Love him or hate him, the bassist front-man of Motorhead has to be admired for what he is (was): a talented songwriter / musician and an 'in your face' rock star with a sneaky intellectual streak.

Lemmy is not a Life Coach. His 2003 autobiography White Line Fever is not a self-help book either. Nonetheless there are many nuggets of common sense interspersed throughout his book.

We'd [Motorhead] been in worse situations … you just have to keep going and everything will sort itself out. It always does. You can't run around panicking and giving up; you've got to have the strength of your convictions.”

Lemmy was a self-made man. He probably succeeded in life and the music industry more through persistence than anything else. He was a larger than life personality who inspired intense loyalty in his fans. To his fans, 'Lemmy is God' was not a statement of adulation; rather it was simply a statement of fact.


White Line Fever reveals insights into the (incestuous?) British rock music scene of the late 1960s and 1970s. It is a must read for any rock music historian or for a Motorhead fan. It is a funny, entertaining and opinionated statement from a High Priest of Rock.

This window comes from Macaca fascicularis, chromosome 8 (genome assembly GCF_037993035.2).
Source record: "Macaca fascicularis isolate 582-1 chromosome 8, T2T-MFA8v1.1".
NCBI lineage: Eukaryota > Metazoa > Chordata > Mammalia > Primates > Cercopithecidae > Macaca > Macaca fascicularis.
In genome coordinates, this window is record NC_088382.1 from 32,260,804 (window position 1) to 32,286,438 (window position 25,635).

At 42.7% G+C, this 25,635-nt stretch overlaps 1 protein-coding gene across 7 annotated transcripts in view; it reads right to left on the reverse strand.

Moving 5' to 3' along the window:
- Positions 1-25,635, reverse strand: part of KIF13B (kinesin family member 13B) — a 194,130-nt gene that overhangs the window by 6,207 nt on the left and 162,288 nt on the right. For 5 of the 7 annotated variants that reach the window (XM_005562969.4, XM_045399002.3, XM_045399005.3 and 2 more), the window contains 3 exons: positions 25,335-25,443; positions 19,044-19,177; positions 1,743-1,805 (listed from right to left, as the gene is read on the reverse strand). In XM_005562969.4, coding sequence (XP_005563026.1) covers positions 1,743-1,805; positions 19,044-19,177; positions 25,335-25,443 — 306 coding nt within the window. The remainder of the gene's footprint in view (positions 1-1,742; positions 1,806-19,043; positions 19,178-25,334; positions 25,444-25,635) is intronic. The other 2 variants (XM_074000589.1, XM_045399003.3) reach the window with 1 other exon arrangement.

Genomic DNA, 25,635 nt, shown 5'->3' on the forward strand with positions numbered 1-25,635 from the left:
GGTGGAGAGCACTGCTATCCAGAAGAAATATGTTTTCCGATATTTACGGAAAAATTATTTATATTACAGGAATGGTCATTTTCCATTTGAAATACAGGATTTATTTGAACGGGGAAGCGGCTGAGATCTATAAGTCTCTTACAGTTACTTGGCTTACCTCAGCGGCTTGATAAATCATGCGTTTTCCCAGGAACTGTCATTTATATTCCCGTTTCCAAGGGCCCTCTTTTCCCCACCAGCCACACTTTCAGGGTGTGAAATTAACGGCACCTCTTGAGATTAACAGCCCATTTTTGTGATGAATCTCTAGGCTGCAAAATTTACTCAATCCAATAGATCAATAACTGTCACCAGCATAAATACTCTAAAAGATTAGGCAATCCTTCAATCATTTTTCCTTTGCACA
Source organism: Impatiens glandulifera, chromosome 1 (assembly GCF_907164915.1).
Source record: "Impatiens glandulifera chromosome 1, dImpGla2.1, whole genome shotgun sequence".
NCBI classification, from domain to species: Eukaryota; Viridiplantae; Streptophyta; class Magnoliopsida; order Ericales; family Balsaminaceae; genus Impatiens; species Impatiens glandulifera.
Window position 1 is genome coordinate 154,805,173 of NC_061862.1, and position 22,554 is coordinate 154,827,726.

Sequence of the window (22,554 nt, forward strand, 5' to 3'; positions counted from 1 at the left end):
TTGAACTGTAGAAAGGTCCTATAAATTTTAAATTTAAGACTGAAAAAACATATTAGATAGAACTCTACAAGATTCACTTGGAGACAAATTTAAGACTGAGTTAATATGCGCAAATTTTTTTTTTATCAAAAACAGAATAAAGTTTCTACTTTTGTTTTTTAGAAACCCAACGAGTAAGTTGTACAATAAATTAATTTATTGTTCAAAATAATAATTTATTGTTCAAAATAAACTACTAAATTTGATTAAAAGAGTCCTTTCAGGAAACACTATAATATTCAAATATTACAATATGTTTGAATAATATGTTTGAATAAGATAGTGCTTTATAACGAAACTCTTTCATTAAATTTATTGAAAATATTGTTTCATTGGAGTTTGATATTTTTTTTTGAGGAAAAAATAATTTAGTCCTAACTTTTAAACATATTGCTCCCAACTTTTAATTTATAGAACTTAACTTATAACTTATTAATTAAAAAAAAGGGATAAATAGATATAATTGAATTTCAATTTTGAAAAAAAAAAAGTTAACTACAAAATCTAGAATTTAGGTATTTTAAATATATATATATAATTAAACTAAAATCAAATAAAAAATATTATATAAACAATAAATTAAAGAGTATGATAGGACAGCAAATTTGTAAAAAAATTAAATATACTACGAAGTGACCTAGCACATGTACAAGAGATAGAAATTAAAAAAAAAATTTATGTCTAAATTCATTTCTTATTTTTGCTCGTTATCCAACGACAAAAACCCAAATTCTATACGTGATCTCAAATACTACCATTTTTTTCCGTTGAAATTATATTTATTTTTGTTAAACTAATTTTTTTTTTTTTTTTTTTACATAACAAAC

Imran is an adventurer, blogger, consultant, guide, photographer, speaker, traveler and a banker in his previous life. He is available on twitter (@grandmoofti); instagram (@imranahmedsg) and can be contacted at imran.ahmed.sg@gmail.com.

Saturday, 2 September 2017

The 786 Cybercafe: book review


Bina Shah's book was a nostalgic read for me. As a (Singaporean) Karachite the novel's setting in late 1990s Karachi was a reminder of my own time in Pakistan's commercial capital. The author's descriptions of city streets, shops and even its beaches all evoked special memories for me.


As literature, The 786 Cybercafe is a good effort. The story was realistic. It gives unfamilar readers an insight into Karachi. Thankfully, the author refrained from turning the novel into an explicit political commentary. Ms. Shah refrained from making judgements about Pakistan's urban social values. Instead, the reader is left to make up one's own mind about these traditions.

The characters - mainly young people reflecting the city's youth population bulge developed well as the story progressed. Surely, they were at times stereotyped but I guess it's to wrote a novel without some degree of stereotyping.